1/11/08

Labor-owned Assembly retaliates against GOP

After four years, the state’s Labor and Training director, Adelita Orefice, is leaving her job to take a newly created position as deputy secretary of the state Office of Health and Human Services, the governor announced yesterday.

The fate of Orefice’s labor job has been up in the air. Last spring, Orefice found herself in the middle of a political battle in which Governor Carcieri withdrew her name for reconfirmation because she faced an almost certain no-confidence vote by a Senate committee.

The Carcieri administration blamed the trouble on political retaliation by union leaders upset with Orefice’s role as the whistleblower in the scandal involving Beacon Mutual Insurance, the state’s dominant workers’ compensation insurer.

Orefice, 42, an ex-officio member of the Beacon board, helped bring attention to the findings of a confidential audit, commissioned by Beacon board members, that delved into allegations that the company was “providing unfairly discounted insurance rates to individuals and companies with connections to its Board of Directors.”

State officials did not say if yesterday’s job transfer was connected to that incident.

The governor also announced that Sandra Powell, a 19-year veteran of the Labor Department, will replace Orefice as the interim director of Labor and Training.

Orefice shared the news of her departure with colleagues in an e-mail yesterday afternoon, saying she’d chosen to accept the new position “after much consideration” and felt confident in Powell’s leadership.

“Please know that although I am leaving the Department of Labor and Training, I will always have the deepest respect and affection for my DLT family and take tremendous pride in the work we have achieved together over the last four years,” she wrote.

Orefice did not return calls for comment yesterday.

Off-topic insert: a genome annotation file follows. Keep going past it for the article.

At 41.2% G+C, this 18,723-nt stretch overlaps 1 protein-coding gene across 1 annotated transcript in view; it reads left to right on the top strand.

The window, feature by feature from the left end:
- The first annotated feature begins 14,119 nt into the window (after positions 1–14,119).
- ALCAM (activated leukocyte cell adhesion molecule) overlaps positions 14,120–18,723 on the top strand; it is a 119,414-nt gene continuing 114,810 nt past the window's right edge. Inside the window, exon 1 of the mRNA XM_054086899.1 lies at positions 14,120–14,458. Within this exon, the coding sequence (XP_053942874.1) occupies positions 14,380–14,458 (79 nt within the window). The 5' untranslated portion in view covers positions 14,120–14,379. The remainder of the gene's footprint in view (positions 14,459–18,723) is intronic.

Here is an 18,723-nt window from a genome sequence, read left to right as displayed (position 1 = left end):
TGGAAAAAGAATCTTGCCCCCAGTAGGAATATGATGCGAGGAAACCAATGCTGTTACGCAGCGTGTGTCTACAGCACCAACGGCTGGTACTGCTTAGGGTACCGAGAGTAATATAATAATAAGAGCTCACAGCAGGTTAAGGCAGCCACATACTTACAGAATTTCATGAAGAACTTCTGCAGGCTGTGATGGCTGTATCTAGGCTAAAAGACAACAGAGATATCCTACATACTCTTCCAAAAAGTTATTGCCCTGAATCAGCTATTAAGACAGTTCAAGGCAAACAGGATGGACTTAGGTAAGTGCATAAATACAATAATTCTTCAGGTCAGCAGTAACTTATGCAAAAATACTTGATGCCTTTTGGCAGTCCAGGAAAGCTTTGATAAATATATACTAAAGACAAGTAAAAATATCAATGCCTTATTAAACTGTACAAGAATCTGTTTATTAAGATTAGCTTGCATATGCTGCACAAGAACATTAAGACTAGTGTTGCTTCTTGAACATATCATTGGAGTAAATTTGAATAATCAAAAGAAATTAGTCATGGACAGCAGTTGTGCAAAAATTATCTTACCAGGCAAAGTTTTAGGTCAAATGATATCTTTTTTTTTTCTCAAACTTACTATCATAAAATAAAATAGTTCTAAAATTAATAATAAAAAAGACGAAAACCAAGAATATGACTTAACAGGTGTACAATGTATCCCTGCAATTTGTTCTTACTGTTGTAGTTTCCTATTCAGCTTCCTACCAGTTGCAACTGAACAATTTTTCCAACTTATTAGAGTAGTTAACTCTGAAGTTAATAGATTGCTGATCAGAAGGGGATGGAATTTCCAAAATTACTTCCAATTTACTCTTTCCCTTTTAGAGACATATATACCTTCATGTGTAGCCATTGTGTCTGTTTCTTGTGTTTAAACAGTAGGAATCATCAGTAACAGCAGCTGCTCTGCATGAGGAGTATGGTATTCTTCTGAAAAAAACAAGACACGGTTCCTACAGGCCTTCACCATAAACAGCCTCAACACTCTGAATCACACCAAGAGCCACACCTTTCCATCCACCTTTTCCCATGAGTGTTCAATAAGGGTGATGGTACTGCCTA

“Lita Orefice has done a terrific job as Director of the Department of Labor and Training,” Carcieri said in a statement. “In fact, Lita has gone above and beyond the call of duty on numerous occasions.”

The governor also referred to what he called Orefice’s role as a Beacon whistleblower. “As a result of Lita’s courage, Beacon’s board and management have been overhauled and criminal investigations have been launched against those who were responsible for the company’s problems,” he said.

Beacon officials had similar praise for Orefice’s “integrity and commitment” as a board member. As an ex-officio board member, Orefice served only in her capacity as Director of Labor and Training. As a result of yesterday’s job transfer, Powell will assume her seat on that board.

AFL-CIO secretary-treasurer George Nee, a former Beacon board member whom Carcieri last year blamed for having “convinced the Senate leadership” to vote down Orefice’s reconfirmation, did not return calls for comment last night.

Orefice, in her new deputy position at the Office of Health and Human Services, will be paid $119,558 — nearly $6,000 more than she was paid in her Labor department position. She will be responsible for helping to oversee the DHS’ day-to-day operations as well as administering the state’s massive Medicaid budget.

The new deputy director position will take the place of the former, and currently vacant, chief of staff position, according to Carcieri spokesman Jeff Neal. He could not say how long the chief of staff job has gone unstaffed.

Sen. John Tassoni, D-Smithfield, questioned how the administration could move Orefice into a position “without having a position there. I mean, are we going to have a public hearing…?” he asked.

“Here we are with a half-a-billion deficit and we are just making jobs for people. It’s a disgrace,” said Tassoni, a senior business agent for Council 94, American Federal of State, County and Municipal Employees.

Powell’s former $93,000 job as assistant director for the department’s Workforce Development division, will go unfilled, Neal said.

The state’s Labor department is responsible for an array of job and job-training programs. It also oversees work-force protection programs including unemployment insurance, temporary disability insurance and workers’ compensation.

(projo.com)

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